The opinion of the court was delivered by: Robert P. Patterson, Jr., U.S.D.J.
AMENDED OPINION AND ORDER
By motion dated September 30, 2005, Defendant/Counterclaim Plaintiff Snapple Beverage Corp. ("Snapple") moved for partial summary judgment pursuant to Rule 56 of the Federal Rules of Civil Procedure ("Fed. R. Civ. P.") to dismiss the First Cause of Action of Plaintiff Multi-Juice, S.A. ("Multi-Juice") for breach of an oral distribution agreement between Snapple and Multi-Juice. By Opinion and Order dated June 1, 2006, the Court dismissed Plaintiffs' First Cause of Action for breach of an oral distribution agreement. By motion filed June 14, 2006, Plaintiff Multi-Juice moved for leave to file a First Amended Complaint pursuant to Fed. R. Civ. P. 15(a).
The background to this controversy is set forth in prior opinions of this Court, Multi-Juice, S.A. v. Snapple Bev. Corp., No. 02 Civ. 4635 (RPP), 2003 U.S. Dist. LEXIS 7040 (S.D.N.Y. Apr. 24, 2003), and Multi-Juice, S.A. v. Snapple Bev. Corp., 2006 U.S. Dist. LEXIS 35928 (S.D.N.Y. 2006), familiarity with which are assumed.
Plaintiffs argued in their Memorandum of Law in Opposition to Defendant Snapple's Motion for Partial Summary Judgment that if the Court found that Plaintiffs could not recover on their claim of an oral distribution agreement, Defendant is liable under the doctrine of promissory estoppel because Naoum and Arthur Tavantzis ("the Tavantzises") traveled to Greece and expended substantial sums in express, detrimental reliance on specific oral promises of a distribution agreement. In its Opinion and Order of June 1, 2006, the Court stated:
Because the [promissory estoppel] claim is raised in Plaintiffs' answering papers . . . the Court could allow it even if discovery has long been closed if Plaintiffs can demonstrate that such a claim is appropriate on the facts of this case and if they have provided specific evidence of such expenditures to Defendant. If Plaintiffs wish to pursue this claim, they must move to amend . . ., setting forth in a non-conclusory manner their claim for promissory estoppel together with a supporting memorandum demonstrating that there is valid legal support for making the claim under the circumstances presented here.
Multi-Juice, S.A. v. Snapple Bev. Corp., 2006 U.S. Dist. LEXIS 35928, at *38. Accordingly, Plaintiffs filed a motion to amend their Complaint to include a claim of promissory estoppel; they also added a claim of part performance.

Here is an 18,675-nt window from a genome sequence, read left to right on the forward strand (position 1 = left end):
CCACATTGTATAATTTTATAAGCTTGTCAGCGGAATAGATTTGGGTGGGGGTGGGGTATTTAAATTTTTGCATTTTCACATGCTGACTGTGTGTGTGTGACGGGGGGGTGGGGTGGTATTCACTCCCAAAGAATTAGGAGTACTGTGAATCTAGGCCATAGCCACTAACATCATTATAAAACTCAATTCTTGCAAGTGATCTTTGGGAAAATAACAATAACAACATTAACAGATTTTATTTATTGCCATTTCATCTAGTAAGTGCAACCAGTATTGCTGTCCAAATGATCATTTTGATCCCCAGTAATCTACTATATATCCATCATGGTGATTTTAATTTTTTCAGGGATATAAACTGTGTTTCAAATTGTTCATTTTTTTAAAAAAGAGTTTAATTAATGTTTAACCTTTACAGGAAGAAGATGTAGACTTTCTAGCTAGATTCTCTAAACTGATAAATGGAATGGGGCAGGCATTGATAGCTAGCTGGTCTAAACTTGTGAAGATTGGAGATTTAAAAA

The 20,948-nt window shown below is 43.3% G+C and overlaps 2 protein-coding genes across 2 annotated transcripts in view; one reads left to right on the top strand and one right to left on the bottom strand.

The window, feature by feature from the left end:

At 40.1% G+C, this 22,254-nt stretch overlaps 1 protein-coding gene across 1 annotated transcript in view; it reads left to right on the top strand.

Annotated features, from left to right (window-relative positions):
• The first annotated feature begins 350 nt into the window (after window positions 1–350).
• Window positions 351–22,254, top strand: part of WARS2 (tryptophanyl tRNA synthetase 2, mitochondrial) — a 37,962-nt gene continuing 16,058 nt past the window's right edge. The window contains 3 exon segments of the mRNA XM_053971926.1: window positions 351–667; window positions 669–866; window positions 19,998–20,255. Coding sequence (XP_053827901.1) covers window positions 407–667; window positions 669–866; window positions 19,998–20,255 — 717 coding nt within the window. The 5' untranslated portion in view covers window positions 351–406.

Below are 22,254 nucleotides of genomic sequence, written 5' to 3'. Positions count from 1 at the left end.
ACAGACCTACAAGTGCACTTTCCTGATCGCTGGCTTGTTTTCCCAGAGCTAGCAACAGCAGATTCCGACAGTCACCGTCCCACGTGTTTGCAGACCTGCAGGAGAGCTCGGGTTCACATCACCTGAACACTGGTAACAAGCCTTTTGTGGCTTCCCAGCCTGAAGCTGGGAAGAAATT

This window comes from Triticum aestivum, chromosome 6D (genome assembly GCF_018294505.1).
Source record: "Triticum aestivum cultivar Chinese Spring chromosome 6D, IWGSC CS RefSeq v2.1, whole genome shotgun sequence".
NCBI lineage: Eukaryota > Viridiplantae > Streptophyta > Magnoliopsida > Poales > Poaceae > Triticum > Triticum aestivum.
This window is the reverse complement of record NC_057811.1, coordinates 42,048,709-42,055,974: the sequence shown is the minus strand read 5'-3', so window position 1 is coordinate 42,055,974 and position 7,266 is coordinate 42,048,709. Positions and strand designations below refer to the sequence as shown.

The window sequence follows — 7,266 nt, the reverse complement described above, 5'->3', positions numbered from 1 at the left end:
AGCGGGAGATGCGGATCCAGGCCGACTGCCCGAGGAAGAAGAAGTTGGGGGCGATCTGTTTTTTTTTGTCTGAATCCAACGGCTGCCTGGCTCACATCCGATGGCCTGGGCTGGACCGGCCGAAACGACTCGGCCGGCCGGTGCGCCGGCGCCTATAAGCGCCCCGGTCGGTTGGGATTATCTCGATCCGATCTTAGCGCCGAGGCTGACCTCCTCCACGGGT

Plaintiffs request leave of this Court to amend their Complaint pursuant to Fed. R. Civ. P. 15(a), which states that leave to amend "shall be freely given when justice so requires." The United States Supreme Court stated:
[T]his mandate is to be heeded. See generally, 3 Moore, Federal Practice (2d ed. 1948), paras. 15.08, 15.10. If the underlying facts or circumstances relied upon by a plaintiff may be a proper subject of relief, he ought to be afforded an opportunity to test his claim on the merits. In the absence of any apparent or declared reason -- such as undue delay, bad faith or dilatory motive on the part of the movant, repeated failure to cure deficiencies by amendments previously allowed, undue prejudice to the opposing party by virtue of allowance of the amendment, futility of amendment, etc. -- the leave sought should, as the rules require, be 'freely given.'
Forman v. Davis, 371 U.S. 178, 182 (U.S. 1962). Here, Defendant Snapple does not claim undue delay, bad faith, or dilatory motive by Plaintiffs or undue prejudice to Defendant. However, Defendant claims that Plaintiffs' purported promissory estoppel claim is futile because they fail to plead a prima facie case and because Plaintiffs' claim of breach of an oral contract was barred by the Statute of Frauds and Plaintiffs' alleged injuries are not "unconscionable." Defendant's Memorandum of Law in Opposition to Plaintiffs' Motion for Leave to File a First Amended Complaint ("Def. Mem. in Opp."). Based on the evidence before the Court, Plaintiffs' motion for leave to amend their Complaint is denied because Plaintiffs' promissory estoppel claim is futile.
Promissory Estoppel Claim
In New York, promissory estoppel has three elements: "a clear and unambiguous promise; a reasonable and foreseeable reliance by the party to whom the promise is made; and an injury sustained by the party asserting the estoppel by reason of his reliance." Arcadian Phosphates, Inc. v. ...